5 comments:

Vinutha N said...

Informative !Great to know about these indeed very strong women !
I am sure there are many women who are so strong from within. A few of them become the cynosure of the society and the count does not or shud not end there ! Its inspiring to look at women [ most of them below 40 ] who have contributed so much to put the country on the fast track . " male infested society " I think you were right at saying that . Most successful women acknowledge that BEING a 'woman' was the major challenge they had to face eye-to-eye to succeed ! N Wow , they did turn achievers :)
Nice post . keep it coming !

Saro said...

You know what's disturbing about women with success, they are perceived to have shattered the invisible glass ceiling of chauvinism.

My only question is, as a woman myself, is this perceived or is it real? And does it extend across income barriers, different professions, classes.

I mean, there has to be a difference in the level of difficulties that a poor woman of no education has to face, compared to one with high connections and natural expectation..when rising to the top.

And who's to say, what who has to face. And how much of it is real.

Not to put a downer, but ha ha just refusing to be too inspired by all these great women!

Adi said...

If your saying that women still haven't been given the recognition and the respect they deserve, your right.

But, is still don't understand why you should not be inspired by these women? Is it because the society itself will not recognise your work?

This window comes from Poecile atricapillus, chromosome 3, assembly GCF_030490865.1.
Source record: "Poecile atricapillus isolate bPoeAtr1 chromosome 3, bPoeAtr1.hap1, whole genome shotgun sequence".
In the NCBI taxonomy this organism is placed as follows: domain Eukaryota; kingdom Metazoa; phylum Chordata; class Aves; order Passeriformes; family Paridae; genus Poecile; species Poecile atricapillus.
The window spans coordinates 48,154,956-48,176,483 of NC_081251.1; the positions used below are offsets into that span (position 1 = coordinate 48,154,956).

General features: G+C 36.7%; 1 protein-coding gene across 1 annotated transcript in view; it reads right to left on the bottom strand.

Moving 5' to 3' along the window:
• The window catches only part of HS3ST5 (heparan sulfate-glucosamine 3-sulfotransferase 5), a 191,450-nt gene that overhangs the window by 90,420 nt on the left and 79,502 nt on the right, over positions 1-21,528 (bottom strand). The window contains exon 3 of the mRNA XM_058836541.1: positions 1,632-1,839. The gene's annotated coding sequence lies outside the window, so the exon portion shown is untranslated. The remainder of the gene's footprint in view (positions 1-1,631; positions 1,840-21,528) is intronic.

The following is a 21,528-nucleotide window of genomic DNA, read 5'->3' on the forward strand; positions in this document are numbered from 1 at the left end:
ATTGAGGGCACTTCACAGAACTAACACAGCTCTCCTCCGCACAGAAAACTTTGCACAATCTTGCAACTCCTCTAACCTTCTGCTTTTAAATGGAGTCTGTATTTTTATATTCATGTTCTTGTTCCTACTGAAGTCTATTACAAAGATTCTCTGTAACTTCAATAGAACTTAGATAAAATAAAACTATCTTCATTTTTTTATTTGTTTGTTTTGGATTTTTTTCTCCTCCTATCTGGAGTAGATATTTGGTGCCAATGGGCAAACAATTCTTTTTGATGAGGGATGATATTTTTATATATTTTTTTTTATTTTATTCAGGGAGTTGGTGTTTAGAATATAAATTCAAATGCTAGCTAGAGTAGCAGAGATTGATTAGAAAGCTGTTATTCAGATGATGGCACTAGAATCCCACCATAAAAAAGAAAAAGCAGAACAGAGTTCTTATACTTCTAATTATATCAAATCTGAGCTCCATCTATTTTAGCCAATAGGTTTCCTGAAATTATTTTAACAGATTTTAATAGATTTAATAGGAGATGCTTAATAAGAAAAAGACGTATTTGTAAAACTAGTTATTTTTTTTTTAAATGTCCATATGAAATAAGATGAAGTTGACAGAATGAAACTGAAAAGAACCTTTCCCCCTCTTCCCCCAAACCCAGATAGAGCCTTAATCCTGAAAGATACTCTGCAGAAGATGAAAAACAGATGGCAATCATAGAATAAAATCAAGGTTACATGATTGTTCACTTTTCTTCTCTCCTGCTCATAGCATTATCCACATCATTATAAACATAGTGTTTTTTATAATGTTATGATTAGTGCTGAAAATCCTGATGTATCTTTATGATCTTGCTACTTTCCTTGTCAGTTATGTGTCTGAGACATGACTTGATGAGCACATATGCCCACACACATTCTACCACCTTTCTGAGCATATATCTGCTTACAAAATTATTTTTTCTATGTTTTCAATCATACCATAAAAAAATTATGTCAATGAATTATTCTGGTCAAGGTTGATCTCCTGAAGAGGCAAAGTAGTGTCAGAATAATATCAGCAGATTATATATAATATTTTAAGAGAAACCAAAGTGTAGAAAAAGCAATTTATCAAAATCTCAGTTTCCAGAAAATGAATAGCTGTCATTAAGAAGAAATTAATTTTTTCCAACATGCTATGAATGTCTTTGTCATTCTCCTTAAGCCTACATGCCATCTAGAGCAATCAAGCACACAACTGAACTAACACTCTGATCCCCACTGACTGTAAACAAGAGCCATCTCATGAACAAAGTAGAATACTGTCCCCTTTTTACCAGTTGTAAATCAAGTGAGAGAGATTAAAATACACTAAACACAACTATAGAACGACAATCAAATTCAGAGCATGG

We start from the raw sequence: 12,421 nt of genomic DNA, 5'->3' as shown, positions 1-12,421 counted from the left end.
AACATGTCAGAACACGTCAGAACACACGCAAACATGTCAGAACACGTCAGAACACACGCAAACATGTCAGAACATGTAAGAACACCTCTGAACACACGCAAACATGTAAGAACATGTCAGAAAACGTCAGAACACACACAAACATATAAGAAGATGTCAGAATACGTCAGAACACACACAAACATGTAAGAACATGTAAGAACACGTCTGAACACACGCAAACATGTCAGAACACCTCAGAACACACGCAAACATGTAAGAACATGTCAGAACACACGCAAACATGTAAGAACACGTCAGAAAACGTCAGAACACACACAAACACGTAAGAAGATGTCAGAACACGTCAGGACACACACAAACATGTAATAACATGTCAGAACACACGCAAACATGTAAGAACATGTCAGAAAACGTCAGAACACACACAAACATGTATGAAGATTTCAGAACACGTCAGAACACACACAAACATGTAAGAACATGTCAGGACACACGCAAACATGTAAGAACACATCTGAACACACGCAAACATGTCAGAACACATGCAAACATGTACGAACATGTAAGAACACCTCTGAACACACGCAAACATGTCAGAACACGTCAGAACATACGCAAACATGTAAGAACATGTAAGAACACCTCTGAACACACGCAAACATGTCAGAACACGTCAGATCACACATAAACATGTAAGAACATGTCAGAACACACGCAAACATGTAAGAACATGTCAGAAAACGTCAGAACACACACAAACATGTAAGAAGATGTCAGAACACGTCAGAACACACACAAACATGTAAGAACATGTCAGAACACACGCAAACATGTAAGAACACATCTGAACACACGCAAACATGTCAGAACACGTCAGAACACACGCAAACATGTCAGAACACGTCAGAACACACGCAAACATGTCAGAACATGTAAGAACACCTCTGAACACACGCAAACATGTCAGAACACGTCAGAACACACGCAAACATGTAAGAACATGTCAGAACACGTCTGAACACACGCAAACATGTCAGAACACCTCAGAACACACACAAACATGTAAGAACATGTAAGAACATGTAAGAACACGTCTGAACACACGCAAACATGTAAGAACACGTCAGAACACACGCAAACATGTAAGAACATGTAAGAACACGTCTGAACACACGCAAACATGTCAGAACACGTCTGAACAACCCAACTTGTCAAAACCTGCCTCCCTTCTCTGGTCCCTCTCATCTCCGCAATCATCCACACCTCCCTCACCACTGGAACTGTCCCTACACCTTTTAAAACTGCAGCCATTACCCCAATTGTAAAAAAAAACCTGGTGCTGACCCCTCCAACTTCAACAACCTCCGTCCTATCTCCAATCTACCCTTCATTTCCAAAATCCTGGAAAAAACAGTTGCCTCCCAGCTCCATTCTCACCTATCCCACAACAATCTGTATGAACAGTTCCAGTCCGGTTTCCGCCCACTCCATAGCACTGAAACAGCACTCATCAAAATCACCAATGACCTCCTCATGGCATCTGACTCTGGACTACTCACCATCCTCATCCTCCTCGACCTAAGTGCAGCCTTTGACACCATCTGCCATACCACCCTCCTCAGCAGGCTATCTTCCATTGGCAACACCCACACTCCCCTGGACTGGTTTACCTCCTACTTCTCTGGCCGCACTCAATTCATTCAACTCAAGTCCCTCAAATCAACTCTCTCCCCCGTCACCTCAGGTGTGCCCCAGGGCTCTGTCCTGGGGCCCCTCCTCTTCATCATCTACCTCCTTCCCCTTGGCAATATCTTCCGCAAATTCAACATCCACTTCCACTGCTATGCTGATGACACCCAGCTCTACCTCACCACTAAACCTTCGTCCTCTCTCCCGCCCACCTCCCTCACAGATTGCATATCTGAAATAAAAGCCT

Saro said...

What I meant to say, adi was that sometimes, when we say women on top, a lot of times, we use it just use it on any woman who is successful. Where maybe, they had more opportunities available than the common woman. Like Indira Gandhi. Yes, she was a woman, but how many can really boast such heritage, wealth and opportunity.

So it's almost an overused, slightly unfair term. I can aspire to be the PM because Indira was a woman and she became one, but what 'real' chance do I have to make that happen?

Hence a majority of these women do not inspire me. They are success stories, for sure. They still had obstacles, but I simply do not feel that they could represent the common rags to riches... poor woman, rich woman binary.

Anonymous said...

If you wish to support Sharmila directly please write to her at Irom Sharmila Chanu, Security Ward, Jawaharlal Nehru I M S, Porompat, Imphal East, Manipur 795001. You have no idea of the depth of this woman of this mahatma. I have been writing to her now for nearly two years. I visited her in Manipur and realized that it is a police state but for someone like me with a british passport and money staffed by keystone cops. I will return. As I am one of the few men who do what she asks I will be bringing legal action against the blanket ban upon visitors made by the Manipur Home Ministry in 2004. She hopes to win all the different groups over by her satyagraha. My confrontational western approach is not her style. But being a mahatma she is patient with me also. She is inspiring. I was inspired by her long before I knew very much about her. The more I learn the more amazing I have found her to be.
My name is Desmond Coutinho I am occasionally referred to by the local press as an Indian Sex Spy sent to weaken her resolve. As I shall be fifty next year and am fast greying I have determined no longer to issue denials on the various rumours the local gangsters have spread. But I shall return and let them know advance dates. Because in the end they are the ones who are afraid, that's why they carry guns. And we are the ones who have all the power. But I shouldn't need to remind Indians of that.